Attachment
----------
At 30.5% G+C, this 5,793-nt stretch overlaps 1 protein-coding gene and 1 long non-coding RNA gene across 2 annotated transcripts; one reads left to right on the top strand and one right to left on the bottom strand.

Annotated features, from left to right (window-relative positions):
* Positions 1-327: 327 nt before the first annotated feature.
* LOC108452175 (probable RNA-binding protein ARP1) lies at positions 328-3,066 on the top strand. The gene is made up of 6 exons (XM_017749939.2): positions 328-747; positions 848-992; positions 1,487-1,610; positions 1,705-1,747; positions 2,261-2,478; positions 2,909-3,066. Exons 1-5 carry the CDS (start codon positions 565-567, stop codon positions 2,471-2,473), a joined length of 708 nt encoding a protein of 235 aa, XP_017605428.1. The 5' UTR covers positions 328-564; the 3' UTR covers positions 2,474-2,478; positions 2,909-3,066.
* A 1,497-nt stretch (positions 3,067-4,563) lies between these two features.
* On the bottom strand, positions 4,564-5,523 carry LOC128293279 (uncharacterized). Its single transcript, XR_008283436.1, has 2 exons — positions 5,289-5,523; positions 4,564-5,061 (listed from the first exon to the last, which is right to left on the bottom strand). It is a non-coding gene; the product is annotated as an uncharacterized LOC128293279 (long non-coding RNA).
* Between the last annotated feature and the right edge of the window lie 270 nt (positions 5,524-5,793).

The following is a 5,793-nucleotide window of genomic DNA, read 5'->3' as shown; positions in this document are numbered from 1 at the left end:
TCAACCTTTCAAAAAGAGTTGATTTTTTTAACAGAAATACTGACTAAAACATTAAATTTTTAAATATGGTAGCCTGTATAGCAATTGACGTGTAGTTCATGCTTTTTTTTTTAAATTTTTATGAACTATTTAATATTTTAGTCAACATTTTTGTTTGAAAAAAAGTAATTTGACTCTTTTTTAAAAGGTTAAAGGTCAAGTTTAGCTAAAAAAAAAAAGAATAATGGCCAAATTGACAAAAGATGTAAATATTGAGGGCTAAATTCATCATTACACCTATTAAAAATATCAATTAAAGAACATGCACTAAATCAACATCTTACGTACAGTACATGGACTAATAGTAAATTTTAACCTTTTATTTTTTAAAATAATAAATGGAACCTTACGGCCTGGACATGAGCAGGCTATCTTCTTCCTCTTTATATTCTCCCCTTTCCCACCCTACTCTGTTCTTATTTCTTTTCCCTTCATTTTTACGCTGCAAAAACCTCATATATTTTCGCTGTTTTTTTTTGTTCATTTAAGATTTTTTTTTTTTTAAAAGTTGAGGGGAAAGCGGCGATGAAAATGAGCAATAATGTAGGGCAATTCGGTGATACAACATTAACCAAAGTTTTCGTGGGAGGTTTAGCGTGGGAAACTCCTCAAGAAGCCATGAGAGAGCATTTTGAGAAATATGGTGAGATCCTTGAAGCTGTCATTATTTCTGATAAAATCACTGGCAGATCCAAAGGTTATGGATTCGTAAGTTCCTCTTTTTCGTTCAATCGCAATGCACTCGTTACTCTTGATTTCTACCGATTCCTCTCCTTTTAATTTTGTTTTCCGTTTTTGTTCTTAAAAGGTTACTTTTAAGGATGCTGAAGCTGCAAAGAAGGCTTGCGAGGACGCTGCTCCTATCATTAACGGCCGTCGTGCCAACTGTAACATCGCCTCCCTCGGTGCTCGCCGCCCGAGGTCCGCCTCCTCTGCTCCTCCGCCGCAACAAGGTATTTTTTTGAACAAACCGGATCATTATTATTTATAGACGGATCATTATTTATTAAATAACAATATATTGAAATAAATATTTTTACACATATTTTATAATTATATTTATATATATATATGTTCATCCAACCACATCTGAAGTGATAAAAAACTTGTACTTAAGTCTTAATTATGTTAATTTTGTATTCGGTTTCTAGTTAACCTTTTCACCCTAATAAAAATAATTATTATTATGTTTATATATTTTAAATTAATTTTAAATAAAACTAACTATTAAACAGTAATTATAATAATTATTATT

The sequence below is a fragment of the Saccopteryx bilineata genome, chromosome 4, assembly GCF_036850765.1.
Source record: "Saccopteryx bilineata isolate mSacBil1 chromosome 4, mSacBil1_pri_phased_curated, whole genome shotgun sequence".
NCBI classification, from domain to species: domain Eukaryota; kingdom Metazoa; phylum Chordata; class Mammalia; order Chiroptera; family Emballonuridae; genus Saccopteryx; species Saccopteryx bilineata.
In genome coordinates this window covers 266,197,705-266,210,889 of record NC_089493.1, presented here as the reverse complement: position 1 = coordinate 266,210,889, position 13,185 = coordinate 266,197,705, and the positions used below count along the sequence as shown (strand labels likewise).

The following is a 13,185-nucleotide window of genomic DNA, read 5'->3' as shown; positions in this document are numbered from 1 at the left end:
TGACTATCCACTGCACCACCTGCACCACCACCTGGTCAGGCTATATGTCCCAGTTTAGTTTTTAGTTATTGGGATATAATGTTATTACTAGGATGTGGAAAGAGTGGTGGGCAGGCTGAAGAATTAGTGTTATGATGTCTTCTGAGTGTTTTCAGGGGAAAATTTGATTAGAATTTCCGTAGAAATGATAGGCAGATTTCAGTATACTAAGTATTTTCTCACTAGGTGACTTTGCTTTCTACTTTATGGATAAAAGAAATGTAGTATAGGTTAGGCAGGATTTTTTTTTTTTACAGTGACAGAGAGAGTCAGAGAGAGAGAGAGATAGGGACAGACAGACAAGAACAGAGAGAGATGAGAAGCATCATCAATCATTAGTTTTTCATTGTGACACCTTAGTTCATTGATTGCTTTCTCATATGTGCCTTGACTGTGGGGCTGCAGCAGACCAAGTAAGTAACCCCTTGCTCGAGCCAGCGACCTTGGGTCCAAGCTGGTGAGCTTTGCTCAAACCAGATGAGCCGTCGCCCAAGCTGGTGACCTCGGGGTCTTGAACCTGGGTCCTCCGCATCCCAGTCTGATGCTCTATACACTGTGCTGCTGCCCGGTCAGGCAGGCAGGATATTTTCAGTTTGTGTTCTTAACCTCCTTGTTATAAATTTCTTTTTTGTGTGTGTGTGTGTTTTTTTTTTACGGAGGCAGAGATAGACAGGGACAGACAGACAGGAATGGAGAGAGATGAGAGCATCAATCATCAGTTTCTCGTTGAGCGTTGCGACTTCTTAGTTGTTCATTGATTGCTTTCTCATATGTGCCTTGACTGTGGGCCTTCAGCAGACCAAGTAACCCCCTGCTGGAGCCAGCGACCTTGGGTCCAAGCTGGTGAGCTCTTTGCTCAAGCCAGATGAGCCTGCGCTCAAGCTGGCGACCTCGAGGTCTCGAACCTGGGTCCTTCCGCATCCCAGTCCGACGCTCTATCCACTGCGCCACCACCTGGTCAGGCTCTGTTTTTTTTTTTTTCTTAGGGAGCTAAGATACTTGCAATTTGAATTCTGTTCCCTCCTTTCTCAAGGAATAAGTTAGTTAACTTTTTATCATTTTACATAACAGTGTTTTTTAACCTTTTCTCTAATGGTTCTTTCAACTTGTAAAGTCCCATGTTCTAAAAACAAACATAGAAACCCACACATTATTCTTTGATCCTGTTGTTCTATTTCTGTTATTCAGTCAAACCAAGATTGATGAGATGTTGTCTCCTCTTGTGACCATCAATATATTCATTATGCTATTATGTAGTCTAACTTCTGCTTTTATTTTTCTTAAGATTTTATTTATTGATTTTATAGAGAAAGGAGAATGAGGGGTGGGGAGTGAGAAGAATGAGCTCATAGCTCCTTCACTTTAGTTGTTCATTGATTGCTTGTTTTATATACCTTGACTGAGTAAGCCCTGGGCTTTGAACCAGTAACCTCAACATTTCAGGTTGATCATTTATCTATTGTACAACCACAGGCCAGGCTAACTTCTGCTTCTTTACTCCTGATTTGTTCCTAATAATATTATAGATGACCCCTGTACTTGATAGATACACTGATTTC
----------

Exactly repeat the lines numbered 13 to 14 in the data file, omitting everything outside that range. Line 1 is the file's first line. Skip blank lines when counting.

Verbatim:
In genome coordinates this window covers 266,197,705-266,210,889 of record NC_089493.1, presented here as the reverse complement: position 1 = coordinate 266,210,889, position 13,185 = coordinate 266,197,705, and the positions used below count along the sequence as shown (strand labels likewise).

The following is a 13,185-nucleotide window of genomic DNA, read 5'->3' as shown; positions in this document are numbered from 1 at the left end: